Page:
Sunday 22 April 2018

Murder inquiry as man shot dead in 7am Dublin gangland attack

Garda forensics remove the van that the victim was gunned down in at Cherry Orchard Avenue, in Ballyfermot reporters and Tom Brady

GARDAI have launched a murder inquiry after a man was shot dead in an early morning attack in Dublin. The gangland style killing took place on Cherry Orchard Avenue, in Ballyfermot at 7am.

David Darcy, a father of two who was in his late thirties, was pulling out of his driveway in his work van at the time.

A car pulled up and a masked man ran over to the Whelan’s meat van and fired a number of shots in the passenger window killing his intended target instantly.

The victim, who was a hardworking individual with no criminal links, was clearly identified and taken out, gardai said.

He was a family man with a partner and two teenage children.

He worked for Whelan’s Meats, a butcher based in the nearby Robinhood Industrial Estate in west Dublin.

The area has been sealed off for technical examination and the state pathologist has been contacted.

A burned-out car was discovered at Inagh Road, not far from the scene of the shooting and gardai believe it was used by the gunman and his driver.

Local priest Fr Pat Reynolds said that the community is shocked as the victim was known as a hardworking man.

Aengus O Snodaigh, Sinn Fein TD for the area, said young children would have to pass the scene of the killing on their way to school.

"It's a horrific event in a relatively quiet area," he said.

"It's about 100 yards from St Ultan's national school. This will frighten a lot of people in the area."

Mr O Snodaigh added: "All the young children in the area will be aware of what has happened as they'll have to pass the cordoned-off scene - it just adds to the problems they have to deal with in their daily lives."

The Dublin South Central TD said there were many high-powered CCTV cameras locally which may be able to help gardai in their inquiry.

The shooting is the 13th gun murder nationwide this year – a major reduction on previous years.

The huge fall in demand for cocaine as a result of the recession has contributed to a dramatic drop in the number of gangland murders.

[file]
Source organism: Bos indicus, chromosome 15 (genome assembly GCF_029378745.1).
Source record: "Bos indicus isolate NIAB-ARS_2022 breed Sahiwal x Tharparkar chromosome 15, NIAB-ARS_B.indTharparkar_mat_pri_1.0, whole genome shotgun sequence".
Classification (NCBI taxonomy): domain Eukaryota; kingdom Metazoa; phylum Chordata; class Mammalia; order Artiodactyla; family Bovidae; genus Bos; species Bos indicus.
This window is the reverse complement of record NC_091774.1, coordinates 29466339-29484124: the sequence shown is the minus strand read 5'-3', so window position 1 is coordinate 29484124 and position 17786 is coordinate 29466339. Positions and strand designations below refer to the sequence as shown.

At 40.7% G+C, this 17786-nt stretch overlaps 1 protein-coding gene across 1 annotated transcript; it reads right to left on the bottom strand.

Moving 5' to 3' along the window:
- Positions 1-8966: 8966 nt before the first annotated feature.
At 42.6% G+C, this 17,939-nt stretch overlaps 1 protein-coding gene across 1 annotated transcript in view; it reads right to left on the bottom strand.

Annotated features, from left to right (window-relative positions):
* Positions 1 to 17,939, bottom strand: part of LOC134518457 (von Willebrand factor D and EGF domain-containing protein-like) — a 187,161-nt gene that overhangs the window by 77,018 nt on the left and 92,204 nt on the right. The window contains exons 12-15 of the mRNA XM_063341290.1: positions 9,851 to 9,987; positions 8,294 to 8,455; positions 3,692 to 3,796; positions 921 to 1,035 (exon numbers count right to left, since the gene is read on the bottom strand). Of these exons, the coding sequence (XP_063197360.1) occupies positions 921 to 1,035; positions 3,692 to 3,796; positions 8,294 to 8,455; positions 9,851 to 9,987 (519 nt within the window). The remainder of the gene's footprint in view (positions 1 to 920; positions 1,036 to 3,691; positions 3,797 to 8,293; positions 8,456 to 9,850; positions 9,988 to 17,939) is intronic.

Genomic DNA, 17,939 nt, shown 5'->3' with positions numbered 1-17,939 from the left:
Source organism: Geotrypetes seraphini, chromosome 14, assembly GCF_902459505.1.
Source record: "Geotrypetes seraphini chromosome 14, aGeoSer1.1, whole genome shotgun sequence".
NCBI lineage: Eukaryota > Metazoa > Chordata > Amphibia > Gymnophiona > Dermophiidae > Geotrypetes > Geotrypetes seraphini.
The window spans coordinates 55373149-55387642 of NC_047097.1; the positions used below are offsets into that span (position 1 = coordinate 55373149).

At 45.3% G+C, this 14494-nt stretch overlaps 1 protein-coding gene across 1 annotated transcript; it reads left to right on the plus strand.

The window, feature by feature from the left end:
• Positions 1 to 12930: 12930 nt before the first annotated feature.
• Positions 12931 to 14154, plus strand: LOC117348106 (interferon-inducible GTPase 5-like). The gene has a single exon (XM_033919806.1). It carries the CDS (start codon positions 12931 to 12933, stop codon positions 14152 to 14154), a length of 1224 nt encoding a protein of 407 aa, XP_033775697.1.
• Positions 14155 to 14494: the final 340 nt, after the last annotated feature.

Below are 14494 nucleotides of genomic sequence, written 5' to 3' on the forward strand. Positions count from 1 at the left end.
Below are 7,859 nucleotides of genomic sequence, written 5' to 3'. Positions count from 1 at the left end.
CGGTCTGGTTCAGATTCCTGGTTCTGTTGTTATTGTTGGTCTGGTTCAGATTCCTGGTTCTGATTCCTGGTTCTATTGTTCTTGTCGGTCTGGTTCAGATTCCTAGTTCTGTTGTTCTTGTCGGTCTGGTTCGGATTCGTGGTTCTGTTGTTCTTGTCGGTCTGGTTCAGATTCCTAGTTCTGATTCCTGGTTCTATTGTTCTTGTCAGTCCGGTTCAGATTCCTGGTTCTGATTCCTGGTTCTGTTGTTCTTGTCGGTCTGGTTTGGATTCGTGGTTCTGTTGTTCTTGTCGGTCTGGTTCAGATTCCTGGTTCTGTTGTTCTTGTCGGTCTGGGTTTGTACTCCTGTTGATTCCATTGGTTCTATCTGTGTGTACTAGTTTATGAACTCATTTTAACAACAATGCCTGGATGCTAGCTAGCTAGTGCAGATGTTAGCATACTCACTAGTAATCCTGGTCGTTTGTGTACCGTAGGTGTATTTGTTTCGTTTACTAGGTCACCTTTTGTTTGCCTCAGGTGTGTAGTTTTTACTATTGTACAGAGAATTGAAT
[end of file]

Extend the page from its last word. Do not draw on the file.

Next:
The decline in the drug trade has impacted heavily on serious crime by eliminating many of the turf wars that sparked off a raft of killings.

Coupled with the arrest of either suspected or convicted hitmen, gangland has now altered radically.

Internal garda statistics show there have been only four murders categorised as "organised crime" so far this year, compared with a total of 19 for all of last year, a staggering reduction of 79pc.

However, the murder rate, without the gangland hits, remains static at 32.

The past week has seen a major drive by the gardai to tackle the unsolved murders, with more than two dozen arrests in Dublin and Limerick following a review co-ordinated by senior officers from the force headquarters in Phoenix Park.

Officers are satisfied they are making progress in many of their 'live' investigations and have been boosted by recent convictions in the courts.

These include the conviction of Keith Wilson, from Ballyfermot, Dublin, who was found guilty of the murder of Daniel Gaynor, from Finglas.

Mr Gaynor was thought to have been a hitman and was the prime suspect for the shooting of innocent postman Robert Delany, who is still in a vegetative state three years later. Mr Gaynor was also on a garda shortlist for a fatal stabbing.

Wilson's brother, Eric, was convicted of a fatal shooting in a Costa del Sol bar in Spain and was believed by gardai to be the prime suspect for at least three murders here and on the shortlist for a further two.

And Michael Taylor Jnr (31) was found guilty of the murder of Paul Kelly in Clontarf in 2007 following a 10-day trial.

A breakdown of the 36 murders committed so far this year show that 14 were in the Dublin region, 10 in the south, six in the west and two each in the northern, eastern and south-eastern regions.


Gardai have made detections in 23 of the murders, a rate of 64pc. Last year there were 53 recorded murders, of which 35 were marked "detected".

Five of those related to incidents linked to organised crime, representing a detection rate of 26pc in that category, while the rate for the rest stands at 88pc at present.

Gardai have been scoring a lot of successes through a greater focus on intelligence-led and targeted operations.

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